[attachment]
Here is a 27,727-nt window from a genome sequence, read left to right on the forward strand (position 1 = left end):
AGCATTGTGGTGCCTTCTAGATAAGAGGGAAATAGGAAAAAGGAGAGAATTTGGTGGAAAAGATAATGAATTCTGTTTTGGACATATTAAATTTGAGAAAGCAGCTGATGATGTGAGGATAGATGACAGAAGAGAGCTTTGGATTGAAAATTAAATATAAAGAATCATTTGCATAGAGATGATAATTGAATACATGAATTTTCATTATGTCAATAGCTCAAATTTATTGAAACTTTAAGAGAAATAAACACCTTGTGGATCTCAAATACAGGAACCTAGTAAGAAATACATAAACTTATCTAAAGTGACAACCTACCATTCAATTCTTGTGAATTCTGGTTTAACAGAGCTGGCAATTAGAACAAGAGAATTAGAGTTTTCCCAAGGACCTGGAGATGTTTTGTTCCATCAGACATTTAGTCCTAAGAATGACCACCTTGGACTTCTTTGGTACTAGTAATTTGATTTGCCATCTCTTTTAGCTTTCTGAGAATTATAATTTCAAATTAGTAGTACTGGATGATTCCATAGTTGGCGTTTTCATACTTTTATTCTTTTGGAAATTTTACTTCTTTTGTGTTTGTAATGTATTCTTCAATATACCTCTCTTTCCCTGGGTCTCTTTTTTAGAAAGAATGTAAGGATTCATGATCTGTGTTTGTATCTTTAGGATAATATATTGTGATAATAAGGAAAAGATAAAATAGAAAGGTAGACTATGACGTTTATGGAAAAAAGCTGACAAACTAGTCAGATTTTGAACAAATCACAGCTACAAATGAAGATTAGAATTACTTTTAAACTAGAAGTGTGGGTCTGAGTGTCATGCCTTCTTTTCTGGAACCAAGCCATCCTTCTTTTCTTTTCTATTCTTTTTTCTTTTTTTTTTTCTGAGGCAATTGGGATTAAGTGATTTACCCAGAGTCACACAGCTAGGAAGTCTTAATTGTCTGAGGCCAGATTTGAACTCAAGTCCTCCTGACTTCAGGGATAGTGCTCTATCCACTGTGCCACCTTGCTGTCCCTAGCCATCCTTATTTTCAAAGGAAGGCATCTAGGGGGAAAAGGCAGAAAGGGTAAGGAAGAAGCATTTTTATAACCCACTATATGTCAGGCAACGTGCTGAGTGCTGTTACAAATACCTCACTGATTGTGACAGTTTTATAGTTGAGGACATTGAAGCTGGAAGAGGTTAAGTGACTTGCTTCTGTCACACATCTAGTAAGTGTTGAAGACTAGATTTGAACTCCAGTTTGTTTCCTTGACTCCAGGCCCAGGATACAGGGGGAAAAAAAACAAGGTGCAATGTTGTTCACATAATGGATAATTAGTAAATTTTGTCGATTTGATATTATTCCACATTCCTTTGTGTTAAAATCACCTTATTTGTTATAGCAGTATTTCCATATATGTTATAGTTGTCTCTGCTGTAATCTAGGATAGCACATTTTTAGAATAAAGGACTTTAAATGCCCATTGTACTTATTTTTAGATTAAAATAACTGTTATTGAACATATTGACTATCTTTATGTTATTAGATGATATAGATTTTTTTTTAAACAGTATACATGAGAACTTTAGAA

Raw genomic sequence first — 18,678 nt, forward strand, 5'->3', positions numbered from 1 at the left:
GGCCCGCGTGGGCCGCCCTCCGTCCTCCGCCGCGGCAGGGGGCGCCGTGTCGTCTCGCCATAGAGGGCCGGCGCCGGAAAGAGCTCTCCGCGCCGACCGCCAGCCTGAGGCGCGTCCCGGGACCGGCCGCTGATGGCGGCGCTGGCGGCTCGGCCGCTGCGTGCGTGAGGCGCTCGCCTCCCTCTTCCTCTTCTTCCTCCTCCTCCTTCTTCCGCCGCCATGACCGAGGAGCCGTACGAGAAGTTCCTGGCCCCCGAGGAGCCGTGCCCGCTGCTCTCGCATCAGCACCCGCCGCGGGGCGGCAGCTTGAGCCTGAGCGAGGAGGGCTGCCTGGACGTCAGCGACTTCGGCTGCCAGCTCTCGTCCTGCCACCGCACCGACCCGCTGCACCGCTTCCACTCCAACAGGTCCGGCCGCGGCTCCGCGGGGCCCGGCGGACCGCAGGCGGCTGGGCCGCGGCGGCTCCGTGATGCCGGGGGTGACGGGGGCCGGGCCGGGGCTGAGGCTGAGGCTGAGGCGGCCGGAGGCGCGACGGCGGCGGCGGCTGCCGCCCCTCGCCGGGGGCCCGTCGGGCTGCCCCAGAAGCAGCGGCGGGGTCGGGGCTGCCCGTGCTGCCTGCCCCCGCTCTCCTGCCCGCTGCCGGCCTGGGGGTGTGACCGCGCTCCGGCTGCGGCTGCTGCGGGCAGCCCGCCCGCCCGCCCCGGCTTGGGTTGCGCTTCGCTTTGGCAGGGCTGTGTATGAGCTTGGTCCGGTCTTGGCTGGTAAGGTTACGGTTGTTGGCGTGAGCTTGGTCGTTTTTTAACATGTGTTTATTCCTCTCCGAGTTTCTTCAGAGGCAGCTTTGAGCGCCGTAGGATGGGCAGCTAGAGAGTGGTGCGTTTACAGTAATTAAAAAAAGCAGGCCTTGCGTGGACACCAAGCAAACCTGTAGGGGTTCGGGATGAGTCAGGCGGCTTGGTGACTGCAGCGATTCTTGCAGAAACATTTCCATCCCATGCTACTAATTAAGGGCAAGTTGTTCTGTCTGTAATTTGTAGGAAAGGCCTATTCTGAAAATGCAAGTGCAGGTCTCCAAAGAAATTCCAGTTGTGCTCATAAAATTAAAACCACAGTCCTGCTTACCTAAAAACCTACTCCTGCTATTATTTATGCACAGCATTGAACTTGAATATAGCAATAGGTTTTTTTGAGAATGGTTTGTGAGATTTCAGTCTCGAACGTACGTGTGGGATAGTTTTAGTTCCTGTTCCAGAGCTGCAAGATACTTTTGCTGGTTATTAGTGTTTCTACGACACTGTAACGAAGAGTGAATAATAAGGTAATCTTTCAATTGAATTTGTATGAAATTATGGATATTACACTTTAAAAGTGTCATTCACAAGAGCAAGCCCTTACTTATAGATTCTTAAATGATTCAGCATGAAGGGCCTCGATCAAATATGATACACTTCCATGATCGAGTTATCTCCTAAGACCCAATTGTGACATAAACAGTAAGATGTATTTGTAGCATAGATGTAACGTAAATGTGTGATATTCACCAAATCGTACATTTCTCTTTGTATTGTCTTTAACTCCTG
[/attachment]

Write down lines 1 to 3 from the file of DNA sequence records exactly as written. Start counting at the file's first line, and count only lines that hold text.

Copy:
Here is a 27,727-nt window from a genome sequence, read left to right on the forward strand (position 1 = left end):
AGCATTGTGGTGCCTTCTAGATAAGAGGGAAATAGGAAAAAGGAGAGAATTTGGTGGAAAAGATAATGAATTCTGTTTTGGACATATTAAATTTGAGAAAGCAGCTGATGATGTGAGGATAGATGACAGAAGAGAGCTTTGGATTGAAAATTAAATATAAAGAATCATTTGCATAGAGATGATAATTGAATACATGAATTTTCATTATGTCAATAGCTCAAATTTATTGAAACTTTAAGAGAAATAAACACCTTGTGGATCTCAAATACAGGAACCTAGTAAGAAATACATAAACTTATCTAAAGTGACAACCTACCATTCAATTCTTGTGAATTCTGGTTTAACAGAGCTGGCAATTAGAACAAGAGAATTAGAGTTTTCCCAAGGACCTGGAGATGTTTTGTTCCATCAGACATTTAGTCCTAAGAATGACCACCTTGGACTTCTTTGGTACTAGTAATTTGATTTGCCATCTCTTTTAGCTTTCTGAGAATTATAATTTCAAATTAGTAGTACTGGATGATTCCATAGTTGGCGTTTTCATACTTTTATTCTTTTGGAAATTTTACTTCTTTTGTGTTTGTAATGTATTCTTCAATATACCTCTCTTTCCCTGGGTCTCTTTTTTAGAAAGAATGTAAGGATTCATGATCTGTGTTTGTATCTTTAGGATAATATATTGTGATAATAAGGAAAAGATAAAATAGAAAGGTAGACTATGACGTTTATGGAAAAAAGCTGACAAACTAGTCAGATTTTGAACAAATCACAGCTACAAATGAAGATTAGAATTACTTTTAAACTAGAAGTGTGGGTCTGAGTGTCATGCCTTCTTTTCTGGAACCAAGCCATCCTTCTTTTCTTTTCTATTCTTTTTTCTTTTTTTTTTTCTGAGGCAATTGGGATTAAGTGATTTACCCAGAGTCACACAGCTAGGAAGTCTTAATTGTCTGAGGCCAGATTTGAACTCAAGTCCTCCTGACTTCAGGGATAGTGCTCTATCCACTGTGCCACCTTGCTGTCCCTAGCCATCCTTATTTTCAAAGGAAGGCATCTAGGGGGAAAAGGCAGAAAGGGTAAGGAAGAAGCATTTTTATAACCCACTATATGTCAGGCAACGTGCTGAGTGCTGTTACAAATACCTCACTGATTGTGACAGTTTTATAGTTGAGGACATTGAAGCTGGAAGAGGTTAAGTGACTTGCTTCTGTCACACATCTAGTAAGTGTTGAAGACTAGATTTGAACTCCAGTTTGTTTCCTTGACTCCAGGCCCAGGATACAGGGGGAAAAAAAACAAGGTGCAATGTTGTTCACATAATGGATAATTAGTAAATTTTGTCGATTTGATATTATTCCACATTCCTTTGTGTTAAAATCACCTTATTTGTTATAGCAGTATTTCCATATATGTTATAGTTGTCTCTGCTGTAATCTAGGATAGCACATTTTTAGAATAAAGGACTTTAAATGCCCATTGTACTTATTTTTAGATTAAAATAACTGTTATTGAACATATTGACTATCTTTATGTTATTAGATGATATAGATTTTTTTTTAAACAGTATACATGAGAACTTTAGAA

Raw genomic sequence first — 18,678 nt, forward strand, 5'->3', positions numbered from 1 at the left: